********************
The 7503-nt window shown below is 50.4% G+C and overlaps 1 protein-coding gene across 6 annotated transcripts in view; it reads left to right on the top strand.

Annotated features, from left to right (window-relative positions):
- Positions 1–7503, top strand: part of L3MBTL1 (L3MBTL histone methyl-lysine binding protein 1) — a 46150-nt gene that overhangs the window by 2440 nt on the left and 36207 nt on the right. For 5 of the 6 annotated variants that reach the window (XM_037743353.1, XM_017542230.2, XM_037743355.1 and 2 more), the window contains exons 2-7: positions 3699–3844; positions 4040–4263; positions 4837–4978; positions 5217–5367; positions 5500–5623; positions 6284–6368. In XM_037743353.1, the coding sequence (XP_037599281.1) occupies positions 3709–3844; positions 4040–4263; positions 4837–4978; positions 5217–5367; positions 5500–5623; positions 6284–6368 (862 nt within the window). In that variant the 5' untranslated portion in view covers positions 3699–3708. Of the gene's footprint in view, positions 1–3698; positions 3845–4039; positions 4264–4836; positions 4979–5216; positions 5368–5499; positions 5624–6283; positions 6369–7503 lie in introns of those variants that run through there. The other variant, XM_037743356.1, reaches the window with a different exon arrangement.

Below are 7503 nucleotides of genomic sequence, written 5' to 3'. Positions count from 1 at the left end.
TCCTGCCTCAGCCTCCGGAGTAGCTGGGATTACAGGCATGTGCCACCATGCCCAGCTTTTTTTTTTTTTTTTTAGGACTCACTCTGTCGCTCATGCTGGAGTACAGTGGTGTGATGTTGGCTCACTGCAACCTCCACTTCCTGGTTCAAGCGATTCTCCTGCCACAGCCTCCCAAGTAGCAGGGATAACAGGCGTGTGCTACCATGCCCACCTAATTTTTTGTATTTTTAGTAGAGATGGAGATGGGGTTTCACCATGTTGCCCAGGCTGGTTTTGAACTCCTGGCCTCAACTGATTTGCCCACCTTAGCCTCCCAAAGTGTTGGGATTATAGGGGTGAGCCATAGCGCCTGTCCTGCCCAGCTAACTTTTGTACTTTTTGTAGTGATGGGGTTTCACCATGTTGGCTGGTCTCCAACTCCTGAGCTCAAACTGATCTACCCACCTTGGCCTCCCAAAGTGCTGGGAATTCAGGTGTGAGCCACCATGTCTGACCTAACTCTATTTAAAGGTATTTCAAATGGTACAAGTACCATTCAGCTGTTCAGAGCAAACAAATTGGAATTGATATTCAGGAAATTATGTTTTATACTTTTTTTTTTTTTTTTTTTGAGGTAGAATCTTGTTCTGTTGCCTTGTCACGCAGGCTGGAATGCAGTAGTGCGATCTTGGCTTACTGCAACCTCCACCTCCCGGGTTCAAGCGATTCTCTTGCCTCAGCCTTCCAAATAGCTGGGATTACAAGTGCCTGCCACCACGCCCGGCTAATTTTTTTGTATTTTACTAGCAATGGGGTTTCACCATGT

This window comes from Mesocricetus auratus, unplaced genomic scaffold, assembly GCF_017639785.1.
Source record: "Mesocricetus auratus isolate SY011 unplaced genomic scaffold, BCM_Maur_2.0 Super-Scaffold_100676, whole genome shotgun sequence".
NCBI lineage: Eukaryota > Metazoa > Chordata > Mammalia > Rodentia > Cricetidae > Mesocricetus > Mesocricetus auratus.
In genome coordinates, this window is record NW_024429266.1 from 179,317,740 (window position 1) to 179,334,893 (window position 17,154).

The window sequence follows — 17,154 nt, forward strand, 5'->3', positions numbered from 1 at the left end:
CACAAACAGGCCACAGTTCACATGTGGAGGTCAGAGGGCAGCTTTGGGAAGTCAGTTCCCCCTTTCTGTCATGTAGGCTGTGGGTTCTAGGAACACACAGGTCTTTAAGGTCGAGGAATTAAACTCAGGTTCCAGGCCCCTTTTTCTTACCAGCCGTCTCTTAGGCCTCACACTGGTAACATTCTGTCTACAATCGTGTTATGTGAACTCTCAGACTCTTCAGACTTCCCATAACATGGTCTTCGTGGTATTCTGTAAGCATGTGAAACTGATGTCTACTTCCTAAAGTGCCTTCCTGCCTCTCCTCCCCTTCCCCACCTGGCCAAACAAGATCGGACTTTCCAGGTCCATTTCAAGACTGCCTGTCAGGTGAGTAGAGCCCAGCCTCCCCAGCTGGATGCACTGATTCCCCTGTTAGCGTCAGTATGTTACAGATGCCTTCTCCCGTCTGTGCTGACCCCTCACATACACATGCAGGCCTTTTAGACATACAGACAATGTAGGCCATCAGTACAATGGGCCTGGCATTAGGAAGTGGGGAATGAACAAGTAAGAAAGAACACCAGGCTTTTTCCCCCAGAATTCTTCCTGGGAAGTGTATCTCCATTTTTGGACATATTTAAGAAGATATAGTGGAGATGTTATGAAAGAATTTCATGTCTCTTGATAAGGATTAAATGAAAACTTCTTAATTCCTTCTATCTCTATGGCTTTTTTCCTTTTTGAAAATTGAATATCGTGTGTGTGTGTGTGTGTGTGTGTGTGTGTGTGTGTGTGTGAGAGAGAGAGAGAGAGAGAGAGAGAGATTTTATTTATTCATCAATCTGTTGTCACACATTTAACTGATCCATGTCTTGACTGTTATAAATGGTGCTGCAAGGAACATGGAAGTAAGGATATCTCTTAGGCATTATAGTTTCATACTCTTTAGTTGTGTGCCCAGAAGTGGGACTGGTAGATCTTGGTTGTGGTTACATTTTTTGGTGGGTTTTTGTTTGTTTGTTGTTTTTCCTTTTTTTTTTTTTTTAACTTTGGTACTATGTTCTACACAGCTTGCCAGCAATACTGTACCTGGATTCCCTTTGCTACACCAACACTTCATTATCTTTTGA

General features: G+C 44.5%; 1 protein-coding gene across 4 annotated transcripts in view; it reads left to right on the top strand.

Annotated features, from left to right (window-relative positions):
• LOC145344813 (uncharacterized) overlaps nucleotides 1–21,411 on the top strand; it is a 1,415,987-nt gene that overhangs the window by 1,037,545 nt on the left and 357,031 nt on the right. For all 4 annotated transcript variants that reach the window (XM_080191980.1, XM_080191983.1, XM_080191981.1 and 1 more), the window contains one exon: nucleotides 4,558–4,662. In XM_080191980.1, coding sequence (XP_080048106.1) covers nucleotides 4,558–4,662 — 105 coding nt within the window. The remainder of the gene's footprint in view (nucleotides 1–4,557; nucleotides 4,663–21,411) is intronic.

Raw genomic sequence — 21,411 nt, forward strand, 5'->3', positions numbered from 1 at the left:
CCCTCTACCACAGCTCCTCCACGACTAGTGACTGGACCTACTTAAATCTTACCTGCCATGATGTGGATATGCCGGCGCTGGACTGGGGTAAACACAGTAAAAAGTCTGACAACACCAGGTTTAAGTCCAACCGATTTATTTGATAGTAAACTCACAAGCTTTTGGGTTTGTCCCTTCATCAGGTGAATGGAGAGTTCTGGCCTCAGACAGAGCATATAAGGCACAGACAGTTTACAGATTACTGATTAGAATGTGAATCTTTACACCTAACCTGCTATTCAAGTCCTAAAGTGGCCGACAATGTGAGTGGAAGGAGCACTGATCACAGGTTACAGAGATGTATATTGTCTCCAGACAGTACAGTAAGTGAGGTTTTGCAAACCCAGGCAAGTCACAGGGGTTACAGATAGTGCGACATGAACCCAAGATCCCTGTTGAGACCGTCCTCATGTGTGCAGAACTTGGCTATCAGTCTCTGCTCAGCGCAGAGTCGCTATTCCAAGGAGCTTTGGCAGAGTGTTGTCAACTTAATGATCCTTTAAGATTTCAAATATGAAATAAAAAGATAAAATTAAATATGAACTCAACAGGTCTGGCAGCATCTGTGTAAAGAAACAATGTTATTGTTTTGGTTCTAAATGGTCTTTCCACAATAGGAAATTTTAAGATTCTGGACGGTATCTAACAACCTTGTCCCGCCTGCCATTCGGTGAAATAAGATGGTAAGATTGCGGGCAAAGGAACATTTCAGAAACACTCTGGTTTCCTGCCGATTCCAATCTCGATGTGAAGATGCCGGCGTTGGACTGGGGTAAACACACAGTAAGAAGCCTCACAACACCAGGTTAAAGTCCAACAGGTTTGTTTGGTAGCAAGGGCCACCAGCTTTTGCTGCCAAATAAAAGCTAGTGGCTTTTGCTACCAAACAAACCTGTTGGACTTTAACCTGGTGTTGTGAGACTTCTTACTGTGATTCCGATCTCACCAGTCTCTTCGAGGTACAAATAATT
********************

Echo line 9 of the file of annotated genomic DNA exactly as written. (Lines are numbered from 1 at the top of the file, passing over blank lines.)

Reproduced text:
In genome coordinates, this window is record NW_024429266.1 from 179,317,740 (window position 1) to 179,334,893 (window position 17,154).